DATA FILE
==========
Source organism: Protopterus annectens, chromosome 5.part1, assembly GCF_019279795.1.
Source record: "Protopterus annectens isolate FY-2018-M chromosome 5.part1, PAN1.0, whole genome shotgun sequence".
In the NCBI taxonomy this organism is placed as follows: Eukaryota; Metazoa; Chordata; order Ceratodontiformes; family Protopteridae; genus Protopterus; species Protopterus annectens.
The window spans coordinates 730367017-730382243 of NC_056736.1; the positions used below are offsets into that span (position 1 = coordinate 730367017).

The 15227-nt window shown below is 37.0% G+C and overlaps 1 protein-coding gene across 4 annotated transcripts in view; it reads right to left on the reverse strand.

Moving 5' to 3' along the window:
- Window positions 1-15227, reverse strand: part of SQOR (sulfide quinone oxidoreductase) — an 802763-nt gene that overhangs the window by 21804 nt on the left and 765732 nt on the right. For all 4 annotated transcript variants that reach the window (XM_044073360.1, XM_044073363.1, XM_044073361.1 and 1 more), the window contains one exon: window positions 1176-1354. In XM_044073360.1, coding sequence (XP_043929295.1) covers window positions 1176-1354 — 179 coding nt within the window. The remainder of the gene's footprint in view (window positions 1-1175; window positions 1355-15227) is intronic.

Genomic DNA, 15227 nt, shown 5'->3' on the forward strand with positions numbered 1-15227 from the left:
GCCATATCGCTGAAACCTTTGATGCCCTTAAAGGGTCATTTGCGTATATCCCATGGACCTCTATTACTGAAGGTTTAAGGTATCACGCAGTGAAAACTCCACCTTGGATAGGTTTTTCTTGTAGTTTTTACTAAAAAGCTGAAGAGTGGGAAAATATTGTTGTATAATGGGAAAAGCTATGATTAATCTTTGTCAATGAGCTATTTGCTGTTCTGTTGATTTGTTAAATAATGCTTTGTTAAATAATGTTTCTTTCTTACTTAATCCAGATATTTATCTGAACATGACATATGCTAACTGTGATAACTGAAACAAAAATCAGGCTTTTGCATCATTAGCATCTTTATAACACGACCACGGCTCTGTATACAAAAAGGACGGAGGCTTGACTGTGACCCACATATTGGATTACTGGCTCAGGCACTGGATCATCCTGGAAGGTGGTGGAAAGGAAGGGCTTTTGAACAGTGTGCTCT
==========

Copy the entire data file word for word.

Source organism: Protopterus annectens, chromosome 5.part1, assembly GCF_019279795.1.
Source record: "Protopterus annectens isolate FY-2018-M chromosome 5.part1, PAN1.0, whole genome shotgun sequence".
In the NCBI taxonomy this organism is placed as follows: Eukaryota; Metazoa; Chordata; order Ceratodontiformes; family Protopteridae; genus Protopterus; species Protopterus annectens.
The window spans coordinates 730367017-730382243 of NC_056736.1; the positions used below are offsets into that span (position 1 = coordinate 730367017).

The 15227-nt window shown below is 37.0% G+C and overlaps 1 protein-coding gene across 4 annotated transcripts in view; it reads right to left on the reverse strand.

Moving 5' to 3' along the window:
- Window positions 1-15227, reverse strand: part of SQOR (sulfide quinone oxidoreductase) — an 802763-nt gene that overhangs the window by 21804 nt on the left and 765732 nt on the right. For all 4 annotated transcript variants that reach the window (XM_044073360.1, XM_044073363.1, XM_044073361.1 and 1 more), the window contains one exon: window positions 1176-1354. In XM_044073360.1, coding sequence (XP_043929295.1) covers window positions 1176-1354 — 179 coding nt within the window. The remainder of the gene's footprint in view (window positions 1-1175; window positions 1355-15227) is intronic.

Genomic DNA, 15227 nt, shown 5'->3' on the forward strand with positions numbered 1-15227 from the left:
GCCATATCGCTGAAACCTTTGATGCCCTTAAAGGGTCATTTGCGTATATCCCATGGACCTCTATTACTGAAGGTTTAAGGTATCACGCAGTGAAAACTCCACCTTGGATAGGTTTTTCTTGTAGTTTTTACTAAAAAGCTGAAGAGTGGGAAAATATTGTTGTATAATGGGAAAAGCTATGATTAATCTTTGTCAATGAGCTATTTGCTGTTCTGTTGATTTGTTAAATAATGCTTTGTTAAATAATGTTTCTTTCTTACTTAATCCAGATATTTATCTGAACATGACATATGCTAACTGTGATAACTGAAACAAAAATCAGGCTTTTGCATCATTAGCATCTTTATAACACGACCACGGCTCTGTATACAAAAAGGACGGAGGCTTGACTGTGACCCACATATTGGATTACTGGCTCAGGCACTGGATCATCCTGGAAGGTGGTGGAAAGGAAGGGCTTTTGAACAGTGTGCTCT